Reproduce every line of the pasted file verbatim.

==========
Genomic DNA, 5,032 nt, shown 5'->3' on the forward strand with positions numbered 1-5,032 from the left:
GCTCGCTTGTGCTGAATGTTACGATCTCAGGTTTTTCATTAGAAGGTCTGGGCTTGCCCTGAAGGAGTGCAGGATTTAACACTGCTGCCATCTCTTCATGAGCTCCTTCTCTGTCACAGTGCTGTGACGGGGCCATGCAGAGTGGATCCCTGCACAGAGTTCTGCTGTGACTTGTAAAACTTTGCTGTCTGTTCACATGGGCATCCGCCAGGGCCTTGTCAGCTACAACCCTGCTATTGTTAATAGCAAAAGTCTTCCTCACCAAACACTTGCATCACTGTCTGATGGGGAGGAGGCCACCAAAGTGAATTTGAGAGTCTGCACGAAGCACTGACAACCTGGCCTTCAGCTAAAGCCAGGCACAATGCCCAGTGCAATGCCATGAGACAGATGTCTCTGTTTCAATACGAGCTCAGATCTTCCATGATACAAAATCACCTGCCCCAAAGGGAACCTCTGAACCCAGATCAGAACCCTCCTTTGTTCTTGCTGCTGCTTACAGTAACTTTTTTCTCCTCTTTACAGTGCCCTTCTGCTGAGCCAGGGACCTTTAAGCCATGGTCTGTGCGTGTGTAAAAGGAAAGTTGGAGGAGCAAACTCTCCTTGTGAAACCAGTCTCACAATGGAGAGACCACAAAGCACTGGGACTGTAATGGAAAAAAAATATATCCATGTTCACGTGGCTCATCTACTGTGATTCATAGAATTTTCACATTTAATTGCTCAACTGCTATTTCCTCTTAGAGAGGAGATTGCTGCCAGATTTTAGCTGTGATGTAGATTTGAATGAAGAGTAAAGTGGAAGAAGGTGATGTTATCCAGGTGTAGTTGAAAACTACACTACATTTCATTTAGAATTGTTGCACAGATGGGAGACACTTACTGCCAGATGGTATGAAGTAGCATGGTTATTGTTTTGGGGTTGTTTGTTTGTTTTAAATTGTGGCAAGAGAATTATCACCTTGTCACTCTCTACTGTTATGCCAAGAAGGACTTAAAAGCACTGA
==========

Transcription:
Genomic DNA, 5,032 nt, shown 5'->3' on the forward strand with positions numbered 1-5,032 from the left:
GCTCGCTTGTGCTGAATGTTACGATCTCAGGTTTTTCATTAGAAGGTCTGGGCTTGCCCTGAAGGAGTGCAGGATTTAACACTGCTGCCATCTCTTCATGAGCTCCTTCTCTGTCACAGTGCTGTGACGGGGCCATGCAGAGTGGATCCCTGCACAGAGTTCTGCTGTGACTTGTAAAACTTTGCTGTCTGTTCACATGGGCATCCGCCAGGGCCTTGTCAGCTACAACCCTGCTATTGTTAATAGCAAAAGTCTTCCTCACCAAACACTTGCATCACTGTCTGATGGGGAGGAGGCCACCAAAGTGAATTTGAGAGTCTGCACGAAGCACTGACAACCTGGCCTTCAGCTAAAGCCAGGCACAATGCCCAGTGCAATGCCATGAGACAGATGTCTCTGTTTCAATACGAGCTCAGATCTTCCATGATACAAAATCACCTGCCCCAAAGGGAACCTCTGAACCCAGATCAGAACCCTCCTTTGTTCTTGCTGCTGCTTACAGTAACTTTTTTCTCCTCTTTACAGTGCCCTTCTGCTGAGCCAGGGACCTTTAAGCCATGGTCTGTGCGTGTGTAAAAGGAAAGTTGGAGGAGCAAACTCTCCTTGTGAAACCAGTCTCACAATGGAGAGACCACAAAGCACTGGGACTGTAATGGAAAAAAAATATATCCATGTTCACGTGGCTCATCTACTGTGATTCATAGAATTTTCACATTTAATTGCTCAACTGCTATTTCCTCTTAGAGAGGAGATTGCTGCCAGATTTTAGCTGTGATGTAGATTTGAATGAAGAGTAAAGTGGAAGAAGGTGATGTTATCCAGGTGTAGTTGAAAACTACACTACATTTCATTTAGAATTGTTGCACAGATGGGAGACACTTACTGCCAGATGGTATGAAGTAGCATGGTTATTGTTTTGGGGTTGTTTGTTTGTTTTAAATTGTGGCAAGAGAATTATCACCTTGTCACTCTCTACTGTTATGCCAAGAAGGACTTAAAAGCACTGA